We’ve discussed accessibility for webpages and online content, but what about uploaded files? Herewith is a list of basic accessibility guidelines for Word documents. These will help if you are converting your Word files to .pdf format, as the accessibility of your PDF depends upon how accessible the original document is!
What makes a document accessible?
Write clearly, using plain language
As in writing web content, communicate clearly and concisely. Write important information first and place general information before details. Use only as many words as necessary. Set the language preferences of your document for consistency.
Consistency in document layout
Make use of page breaks, paragraph spacing, columns, and margins. Do not use the Enter or Space keys to lay out your text! Screen readers interpret those spaces as “Blank”. Save your audience from reading through endless “Blank”s – use the Enter key only when you are creating a new paragraph. Do not put body text in a table!
Appropriate, concise Headings
Headings break up the text in your document and give it structure. Good headings are informative but short. Use the headings in the Word editor, and follow the logical order (Heading 2 is a child of Heading 1, and so on). You can save your preferred format for each Heading by modifying the Heading style. Learn more about Styles.
Legible body text
Use 10-point to 12-point size font. Choose a simple font, such as Calibri, Arial, or Helvetica, and use no more than two fonts in your document. Colours should not be distracting, and you should never rely on the use of a colour to convey information (e.g. do not create a document saying, “all quiz dates are printed in red”).
All images should have an alternate text tag. Right-click the image and select Format Picture, then click Alt Text and provide a description of the image. Include alt texts and/or captions for all graphical information, and provide data tables for visual charts. Do not use images of text.
Table data easily understood
Use tables to display data that relates via columns and rows of a spreadsheet. Put information into every cell and label the rows and columns. Similar to images, provide alternate text for tables. Do not make a single-cell table!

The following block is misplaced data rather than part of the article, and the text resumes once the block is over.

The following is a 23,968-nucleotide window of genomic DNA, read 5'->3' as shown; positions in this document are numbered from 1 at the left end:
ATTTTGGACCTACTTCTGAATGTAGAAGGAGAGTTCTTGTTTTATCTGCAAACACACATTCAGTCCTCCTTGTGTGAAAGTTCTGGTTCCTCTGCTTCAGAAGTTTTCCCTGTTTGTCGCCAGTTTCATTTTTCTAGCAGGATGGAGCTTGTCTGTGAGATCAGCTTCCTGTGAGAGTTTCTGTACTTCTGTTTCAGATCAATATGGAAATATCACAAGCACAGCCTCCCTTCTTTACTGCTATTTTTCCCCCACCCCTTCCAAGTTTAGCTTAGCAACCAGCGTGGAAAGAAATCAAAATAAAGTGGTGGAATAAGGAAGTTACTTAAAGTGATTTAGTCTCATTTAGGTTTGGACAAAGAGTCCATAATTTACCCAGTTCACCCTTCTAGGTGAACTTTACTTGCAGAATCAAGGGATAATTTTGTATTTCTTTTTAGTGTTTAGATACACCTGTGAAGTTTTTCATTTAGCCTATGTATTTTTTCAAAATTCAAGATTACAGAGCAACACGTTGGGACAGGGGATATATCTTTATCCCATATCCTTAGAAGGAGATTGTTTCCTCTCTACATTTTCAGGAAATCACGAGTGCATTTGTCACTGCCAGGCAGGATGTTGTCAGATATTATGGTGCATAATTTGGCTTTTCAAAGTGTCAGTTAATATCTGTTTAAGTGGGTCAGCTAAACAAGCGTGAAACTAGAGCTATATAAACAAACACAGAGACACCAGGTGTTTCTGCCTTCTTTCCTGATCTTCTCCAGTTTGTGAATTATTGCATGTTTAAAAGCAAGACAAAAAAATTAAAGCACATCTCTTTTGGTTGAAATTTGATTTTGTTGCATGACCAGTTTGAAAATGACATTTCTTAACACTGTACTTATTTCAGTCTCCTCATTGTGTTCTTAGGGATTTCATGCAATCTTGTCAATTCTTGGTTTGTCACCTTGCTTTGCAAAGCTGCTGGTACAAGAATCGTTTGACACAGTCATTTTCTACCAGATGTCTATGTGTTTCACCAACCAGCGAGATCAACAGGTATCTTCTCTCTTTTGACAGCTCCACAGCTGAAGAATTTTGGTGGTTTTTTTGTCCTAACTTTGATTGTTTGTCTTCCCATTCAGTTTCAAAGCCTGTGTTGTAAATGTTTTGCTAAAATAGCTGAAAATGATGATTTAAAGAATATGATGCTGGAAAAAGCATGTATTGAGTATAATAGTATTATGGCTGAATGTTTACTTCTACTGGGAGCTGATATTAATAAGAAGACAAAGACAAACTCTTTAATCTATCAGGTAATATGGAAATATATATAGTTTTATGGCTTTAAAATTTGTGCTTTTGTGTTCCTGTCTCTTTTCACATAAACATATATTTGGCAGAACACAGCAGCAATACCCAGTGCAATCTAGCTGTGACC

On the right-hand side of Microsoft Word’s Home ribbon is a section called Styles, used to format text you want to highlight or emphasize (including Headings). Styles can be modified and you can create new styles. You can even adjust the indentation and create a border, eliminating any reason to put body text in a table or draw a text box.
No hidden information
Always include important information in the body text of your document, including the document version, title, and relevant contact information. These things should not be in the Header or Footer, and never in a drawn text box. Put anything you want your audience to read in paragraph form.
Insert hyperlinks into helpful text
Write meaningful labels for your links (not “Click Here”) and select Insert Hyperlink. The URL should start with http or https. For example: Learn more about web accessibility. If you insert the same link address in the document elsewhere, repeat the same text, too. Do not copy and paste out an entire URL into the body text of the document.
Edit your document properties
Add the title of the document to its Document Properties. Under the File menu, click Info to find Properties on the right. Open the Properties dialog box to add the document title, author, keywords and comments. When saving, write the file name without spaces or special characters. Save files in the widely-supported .doc format.
Helpful Hint: Check Accessibility
Microsoft Word has a built-in tool that checks for accessibility issues: Under File, click Info. Hit the second large button (Check for Issues) and select Check Accessibility. The program will tell you what problems to fix and how to do it!